In Atco and Darbytown, the highway is highly surrounded by the dense woodlands in the area. At Atco Road, Route 652 makes a dive to the south from the rest of alignment, parallelling Plank Road to the east. Eventually, the highway leaves Atco and continues into downtown Darbytown, where the highway intersects with Peggy Runway Road, which heads southward along the Delaware River. There, the highway parallels the Delaware River and heading eastward. At an intersection with State Route 1017, Route 652 dips to the southeast and crosses the Narrowsburg-Darbytown Bridge and continued into New York as New York State Route 52 and Sullivan County Route 24.[2]


Entering Pennsylvania on Route 652/NY 52. The newer style of sign is visible nearby

PA 652 was first assigned in 1928 to a series of local streets in the northwestern suburbs of Philadelphia. The southern terminus of the route was at the modern U.S. Route 30/Old Eagle School Road intersection on the ChesterDelaware county line near Devon to the west and Wayne to the east. PA 652 followed Old Eagle School Road north to King of Prussia, where the route turned east onto East Swedesford Road. At the location of the modern U.S. Route 422/U.S. Route 202 interchange, PA 652 turned north onto Guthrie Road, running alongside the right-of-way of what is now the US 422 expressway to North Gulph Road. PA 652 continued north on North Gulph Road to the Valley Forge National Historical Park, where it terminated at Pennsylvania Route 23.[3][4]

In 1946, PA 652 was transferred to the control of the local suburbs along its entire length, and control of the roads went to local highway departments.[5][6] The portion of the route between Guthrie Road and PA 23 returned to state control in 1967 when Pennsylvania Route 363 was routed onto North Gulph Road.[7]

The current alignment of Route 652 was classified as a state highway as early as 1920,[8] nine years after the Sproul Road Bill was passed by the Pennsylvania State Legislature. The Sproul Road Bill also assigned the first state highways in Pennsylvania.[9] There was no designation given to the highway.[10] From 1926 to 1972, the modern routing of PA 652 was part of U.S. Route 106.[11] The road also carried a portion of Pennsylvania Route 19 from 1927 to 1930.[12][13] In 1972, US 106 was decommissioned and replaced with the PA 652 designation between Indian Orchard and the Delaware River.[1]

The Narrowsburg–Darbytown Bridge over the Delaware River. The state line is about mid-span, serving as PA 652's northern terminus

Route 652 has a consistent stretch of water crossings that helps put the highway together. The first bridge along the highway, built in 1925, was the U.S. Route 106 bridge spanning a tributary of the Delaware River. The concrete-paved span was reconstructed in 1980 and crosses the tributary into New York on a 50.85 feet (15.50 m) long span.[14] The next bridge was the current Narrowsburg–Darbytown Bridge, built in 1954 over the Delaware. The bridge is structurally deficient according to the United States Department of Transportation, and is in need of replacement. The bridge is 425 feet (130 m) long and made of steel.[15]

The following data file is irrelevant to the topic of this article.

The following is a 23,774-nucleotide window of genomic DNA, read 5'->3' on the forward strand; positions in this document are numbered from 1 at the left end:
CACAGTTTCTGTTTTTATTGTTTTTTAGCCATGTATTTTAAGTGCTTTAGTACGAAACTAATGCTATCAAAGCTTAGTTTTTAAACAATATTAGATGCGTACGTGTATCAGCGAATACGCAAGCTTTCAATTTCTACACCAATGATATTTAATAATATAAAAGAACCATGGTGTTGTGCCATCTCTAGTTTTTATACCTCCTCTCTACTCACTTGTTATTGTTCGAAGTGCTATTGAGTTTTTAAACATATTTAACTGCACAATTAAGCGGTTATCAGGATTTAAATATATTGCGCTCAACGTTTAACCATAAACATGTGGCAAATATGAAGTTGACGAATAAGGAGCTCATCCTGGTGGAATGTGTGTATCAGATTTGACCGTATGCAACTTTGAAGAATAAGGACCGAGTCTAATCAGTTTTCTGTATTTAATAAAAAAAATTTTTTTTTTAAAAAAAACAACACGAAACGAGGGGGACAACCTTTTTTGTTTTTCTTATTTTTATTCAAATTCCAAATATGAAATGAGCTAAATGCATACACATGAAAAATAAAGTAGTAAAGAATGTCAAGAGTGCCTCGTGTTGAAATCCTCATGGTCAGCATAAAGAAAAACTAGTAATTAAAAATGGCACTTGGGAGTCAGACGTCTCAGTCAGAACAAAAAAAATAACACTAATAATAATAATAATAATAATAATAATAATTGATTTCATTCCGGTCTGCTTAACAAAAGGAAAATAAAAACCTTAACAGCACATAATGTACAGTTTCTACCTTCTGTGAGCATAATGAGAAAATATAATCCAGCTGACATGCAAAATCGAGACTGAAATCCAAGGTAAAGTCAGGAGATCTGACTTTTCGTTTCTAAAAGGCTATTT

The final two bridges were constructed in 1964. The first was constructed for Route 106 over Indian Orchard Brook. It is located about 500 feet (150 m) east of State Route 2011 (Poor Farm Road). It is a structurally deficient, 20.99 feet (6.40 m) concrete bridge. There is no recorded estimate for replacement costs.[16] The second bridge is also over Indian Orchard Brook, and is in Texas Township. The bridge is 41.99 feet (12.80 m) long and built out of concrete, which handles an average of 6,804 commuters a year.[17]

Major intersections[edit]

County Location mi[2][18] km Destinations Notes
Wayne Texas Township 0.00 0.00 US 6
Delaware River 10.57 17.01 Narrowsburg–Darbytown Bridge
Sullivan Narrowsburg 10.57 17.01 NY 52 east New York state line
1.000 mi = 1.609 km; 1.000 km = 0.621 mi

See also[edit]


  1. ^ a b Pennsylvania State Highway Map (Map). Pennsylvania Department of Transportation. 1972–1973. 
  2. ^ a b c d e f g h i j Yahoo!; Navteq (2008-09-29). "overview map of Pennsylvania Route 652" (Map). Yahoo! Maps. Yahoo!. Retrieved 2008-09-29. 
  3. ^ Map Showing Pennsylvania State Highways (Map). Pennsylvania Department of Highways. 1928. 
  4. ^ Automobile Blue Book. Harvard University. 1918. p. 768. Retrieved 2009-01-11. 
  5. ^ Pennsylvania Official Road Map (Map). Pennsylvania Department of Highways. 1946. 
  6. ^ Pennsylvania Official Road Map (Map). Pennsylvania Department of Highways. 1947. 
  7. ^ Pennsylvania (Map). Pennsylvania Department of Highways. 1967. 
  8. ^ Smull's Handbook (1920). Map of Pennsylvania State Highways (Map). Cartography by A. Hoen & Co. A. Hoen & Co. 
  9. ^ Of Agriculture, Pennsylvania. Dept (1914). "Road Construction". Annual report of the Pennsylvania Department of Agriculture (1914 ed.). Pennsylvania Department of Agriculture. p. 262. Retrieved March 27, 2009. 
  10. ^ Pennsylvania State Highways (Map). Cartography by Benedict & Strum. Benedict & Strum. 1911–1912. 
  11. ^ Overview map of all proposed U.S. Routes (PDF) (Map). Cartography by United States Department of Transportation. United States Department of Transportation. 1926. Retrieved April 12, 2009. 
  12. ^ Map Showing Pennsylvania State Highways (Map). Pennsylvania Department of Highways. 1927. 
  13. ^ Map Showing Pennsylvania State Highways (Map). Pennsylvania Department of Highways. 1930. 
  14. ^ National Bridge Inventory (2007). "Structure #630652023002190". United States Department of Transportation. p. 1. Retrieved 2009-02-15. [dead link]
  15. ^ National Bridge Inventory (2007). "Structure #630652025018440". United States Department of Transportation. p. 1. Retrieved 2009-02-15. [dead link]
  16. ^ National Bridge Inventory (2007). "Structure #630652004000000". United States Department of Transportation. p. 1. Retrieved 2009-02-15. [dead link]
  17. ^ National Bridge Inventory (2007). "Structure #630652002000000". United States Department of Transportation. p. 1. Retrieved 2009-02-15. [dead link]
  18. ^ Yahoo!; Navteq (2009-03-24). "overview of intersections on PA 652" (Map). Yahoo! Maps. Yahoo!. Retrieved 2009-03-24. 

External links[edit]

Route map: Bing